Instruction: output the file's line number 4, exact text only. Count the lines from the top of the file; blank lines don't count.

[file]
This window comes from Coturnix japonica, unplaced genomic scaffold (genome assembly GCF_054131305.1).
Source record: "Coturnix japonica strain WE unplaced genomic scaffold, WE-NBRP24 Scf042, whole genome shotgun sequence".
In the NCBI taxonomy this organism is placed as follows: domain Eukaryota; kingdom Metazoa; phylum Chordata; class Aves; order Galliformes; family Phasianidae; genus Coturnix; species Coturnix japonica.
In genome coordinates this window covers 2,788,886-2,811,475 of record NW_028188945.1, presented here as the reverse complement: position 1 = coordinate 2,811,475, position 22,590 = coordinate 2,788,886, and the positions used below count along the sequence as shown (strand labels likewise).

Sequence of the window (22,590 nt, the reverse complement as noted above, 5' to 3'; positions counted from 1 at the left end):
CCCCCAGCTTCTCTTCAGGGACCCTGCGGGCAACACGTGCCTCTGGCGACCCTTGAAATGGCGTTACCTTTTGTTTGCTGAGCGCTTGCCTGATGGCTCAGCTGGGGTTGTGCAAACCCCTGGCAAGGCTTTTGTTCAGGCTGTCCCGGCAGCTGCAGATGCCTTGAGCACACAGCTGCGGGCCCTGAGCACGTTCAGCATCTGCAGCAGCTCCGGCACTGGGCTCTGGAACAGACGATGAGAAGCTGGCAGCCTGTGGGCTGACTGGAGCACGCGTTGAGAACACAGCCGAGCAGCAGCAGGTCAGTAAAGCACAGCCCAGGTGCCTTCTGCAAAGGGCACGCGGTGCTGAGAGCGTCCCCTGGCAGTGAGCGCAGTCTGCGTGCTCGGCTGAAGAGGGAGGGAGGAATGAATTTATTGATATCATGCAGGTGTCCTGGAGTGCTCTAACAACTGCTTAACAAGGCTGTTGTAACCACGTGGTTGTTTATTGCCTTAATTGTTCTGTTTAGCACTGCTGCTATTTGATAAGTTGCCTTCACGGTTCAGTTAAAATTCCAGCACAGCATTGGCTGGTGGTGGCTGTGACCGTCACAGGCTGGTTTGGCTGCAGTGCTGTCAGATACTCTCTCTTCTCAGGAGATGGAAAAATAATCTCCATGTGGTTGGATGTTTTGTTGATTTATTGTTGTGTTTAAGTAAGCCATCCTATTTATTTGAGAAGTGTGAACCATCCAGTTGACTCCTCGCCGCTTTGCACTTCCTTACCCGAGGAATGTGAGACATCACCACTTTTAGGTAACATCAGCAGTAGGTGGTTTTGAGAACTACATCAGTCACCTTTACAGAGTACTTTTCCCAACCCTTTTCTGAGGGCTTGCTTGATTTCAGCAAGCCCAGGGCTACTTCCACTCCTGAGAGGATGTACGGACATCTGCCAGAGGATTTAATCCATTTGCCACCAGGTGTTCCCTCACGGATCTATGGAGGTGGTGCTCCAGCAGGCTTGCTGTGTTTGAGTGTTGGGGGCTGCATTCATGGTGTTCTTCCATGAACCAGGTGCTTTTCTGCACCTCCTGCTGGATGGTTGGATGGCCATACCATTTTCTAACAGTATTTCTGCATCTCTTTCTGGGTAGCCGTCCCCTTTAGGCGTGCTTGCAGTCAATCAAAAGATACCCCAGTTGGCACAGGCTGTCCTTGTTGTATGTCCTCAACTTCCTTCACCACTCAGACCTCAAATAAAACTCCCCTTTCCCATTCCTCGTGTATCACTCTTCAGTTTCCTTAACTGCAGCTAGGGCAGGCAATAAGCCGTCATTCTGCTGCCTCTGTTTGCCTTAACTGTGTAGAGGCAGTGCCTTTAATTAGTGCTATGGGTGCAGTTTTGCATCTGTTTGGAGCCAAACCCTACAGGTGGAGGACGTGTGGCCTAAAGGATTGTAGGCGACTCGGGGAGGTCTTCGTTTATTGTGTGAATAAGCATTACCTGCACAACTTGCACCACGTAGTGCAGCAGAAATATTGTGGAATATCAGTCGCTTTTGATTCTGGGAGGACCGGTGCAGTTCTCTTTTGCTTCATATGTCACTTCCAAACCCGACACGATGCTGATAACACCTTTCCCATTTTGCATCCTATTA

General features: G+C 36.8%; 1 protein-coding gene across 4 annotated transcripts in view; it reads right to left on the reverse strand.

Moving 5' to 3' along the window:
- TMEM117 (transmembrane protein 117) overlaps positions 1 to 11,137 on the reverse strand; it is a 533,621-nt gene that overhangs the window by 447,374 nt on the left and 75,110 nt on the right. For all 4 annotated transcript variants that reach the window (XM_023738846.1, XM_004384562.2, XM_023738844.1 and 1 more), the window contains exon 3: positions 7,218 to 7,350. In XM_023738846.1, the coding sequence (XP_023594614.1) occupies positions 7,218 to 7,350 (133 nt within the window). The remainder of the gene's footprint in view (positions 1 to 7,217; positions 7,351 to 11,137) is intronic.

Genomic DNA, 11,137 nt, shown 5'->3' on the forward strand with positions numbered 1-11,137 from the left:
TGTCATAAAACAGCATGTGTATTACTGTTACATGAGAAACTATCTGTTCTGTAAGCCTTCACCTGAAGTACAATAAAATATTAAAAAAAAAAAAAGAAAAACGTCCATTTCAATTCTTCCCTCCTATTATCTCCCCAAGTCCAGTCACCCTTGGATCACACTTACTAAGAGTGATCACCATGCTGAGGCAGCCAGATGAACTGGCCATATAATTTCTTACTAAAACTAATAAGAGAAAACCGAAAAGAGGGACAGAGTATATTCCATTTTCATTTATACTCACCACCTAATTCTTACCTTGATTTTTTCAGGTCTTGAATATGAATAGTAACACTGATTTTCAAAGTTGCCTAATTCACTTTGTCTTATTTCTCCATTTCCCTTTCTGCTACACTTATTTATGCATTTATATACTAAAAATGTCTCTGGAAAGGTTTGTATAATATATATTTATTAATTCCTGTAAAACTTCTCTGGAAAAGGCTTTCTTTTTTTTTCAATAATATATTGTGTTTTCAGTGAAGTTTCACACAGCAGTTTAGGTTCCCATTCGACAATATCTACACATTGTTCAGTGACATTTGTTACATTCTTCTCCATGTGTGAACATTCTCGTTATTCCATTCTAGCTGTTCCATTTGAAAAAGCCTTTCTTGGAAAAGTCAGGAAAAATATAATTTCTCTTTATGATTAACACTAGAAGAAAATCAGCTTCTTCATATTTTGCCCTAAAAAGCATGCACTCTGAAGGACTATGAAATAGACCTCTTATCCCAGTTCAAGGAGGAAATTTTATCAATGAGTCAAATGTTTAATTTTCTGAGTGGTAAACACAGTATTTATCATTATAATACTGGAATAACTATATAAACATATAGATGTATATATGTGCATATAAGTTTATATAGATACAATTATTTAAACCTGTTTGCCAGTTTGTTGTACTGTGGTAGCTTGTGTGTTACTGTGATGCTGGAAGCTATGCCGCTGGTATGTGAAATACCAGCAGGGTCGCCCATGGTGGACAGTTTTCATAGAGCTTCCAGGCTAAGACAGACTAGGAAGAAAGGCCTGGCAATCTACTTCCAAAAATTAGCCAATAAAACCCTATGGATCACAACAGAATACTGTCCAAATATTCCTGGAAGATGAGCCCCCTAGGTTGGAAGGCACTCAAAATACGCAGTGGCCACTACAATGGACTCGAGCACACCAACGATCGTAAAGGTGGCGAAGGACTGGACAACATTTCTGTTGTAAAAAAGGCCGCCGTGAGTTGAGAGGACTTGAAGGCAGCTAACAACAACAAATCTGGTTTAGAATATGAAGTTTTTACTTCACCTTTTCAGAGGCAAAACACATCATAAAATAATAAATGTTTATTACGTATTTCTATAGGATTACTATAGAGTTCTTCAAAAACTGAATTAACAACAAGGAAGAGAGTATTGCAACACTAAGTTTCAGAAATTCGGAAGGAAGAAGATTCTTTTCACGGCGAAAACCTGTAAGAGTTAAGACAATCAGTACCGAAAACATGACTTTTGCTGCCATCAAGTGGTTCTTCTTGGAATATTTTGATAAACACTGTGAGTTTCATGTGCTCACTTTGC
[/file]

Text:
In genome coordinates this window covers 2,788,886-2,811,475 of record NW_028188945.1, presented here as the reverse complement: position 1 = coordinate 2,811,475, position 22,590 = coordinate 2,788,886, and the positions used below count along the sequence as shown (strand labels likewise).